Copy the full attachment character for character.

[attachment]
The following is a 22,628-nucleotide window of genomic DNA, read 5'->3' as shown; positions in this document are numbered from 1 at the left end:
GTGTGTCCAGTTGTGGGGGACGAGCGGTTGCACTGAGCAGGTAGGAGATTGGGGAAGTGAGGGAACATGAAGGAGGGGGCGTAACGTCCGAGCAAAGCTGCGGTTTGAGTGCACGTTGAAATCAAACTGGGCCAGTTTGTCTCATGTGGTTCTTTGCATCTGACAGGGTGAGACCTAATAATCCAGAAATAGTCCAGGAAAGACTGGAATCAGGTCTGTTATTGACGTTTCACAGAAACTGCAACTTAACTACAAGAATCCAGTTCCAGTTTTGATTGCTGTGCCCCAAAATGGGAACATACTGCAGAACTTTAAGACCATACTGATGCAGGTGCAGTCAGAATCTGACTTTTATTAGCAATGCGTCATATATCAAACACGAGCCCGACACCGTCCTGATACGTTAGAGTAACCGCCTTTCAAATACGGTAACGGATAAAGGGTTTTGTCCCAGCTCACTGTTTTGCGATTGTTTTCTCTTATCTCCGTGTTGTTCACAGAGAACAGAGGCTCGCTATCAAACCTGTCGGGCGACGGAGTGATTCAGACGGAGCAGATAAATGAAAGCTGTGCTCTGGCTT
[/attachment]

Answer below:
The following is a 22,628-nucleotide window of genomic DNA, read 5'->3' as shown; positions in this document are numbered from 1 at the left end:
GTGTGTCCAGTTGTGGGGGACGAGCGGTTGCACTGAGCAGGTAGGAGATTGGGGAAGTGAGGGAACATGAAGGAGGGGGCGTAACGTCCGAGCAAAGCTGCGGTTTGAGTGCACGTTGAAATCAAACTGGGCCAGTTTGTCTCATGTGGTTCTTTGCATCTGACAGGGTGAGACCTAATAATCCAGAAATAGTCCAGGAAAGACTGGAATCAGGTCTGTTATTGACGTTTCACAGAAACTGCAACTTAACTACAAGAATCCAGTTCCAGTTTTGATTGCTGTGCCCCAAAATGGGAACATACTGCAGAACTTTAAGACCATACTGATGCAGGTGCAGTCAGAATCTGACTTTTATTAGCAATGCGTCATATATCAAACACGAGCCCGACACCGTCCTGATACGTTAGAGTAACCGCCTTTCAAATACGGTAACGGATAAAGGGTTTTGTCCCAGCTCACTGTTTTGCGATTGTTTTCTCTTATCTCCGTGTTGTTCACAGAGAACAGAGGCTCGCTATCAAACCTGTCGGGCGACGGAGTGATTCAGACGGAGCAGATAAATGAAAGCTGTGCTCTGGCTT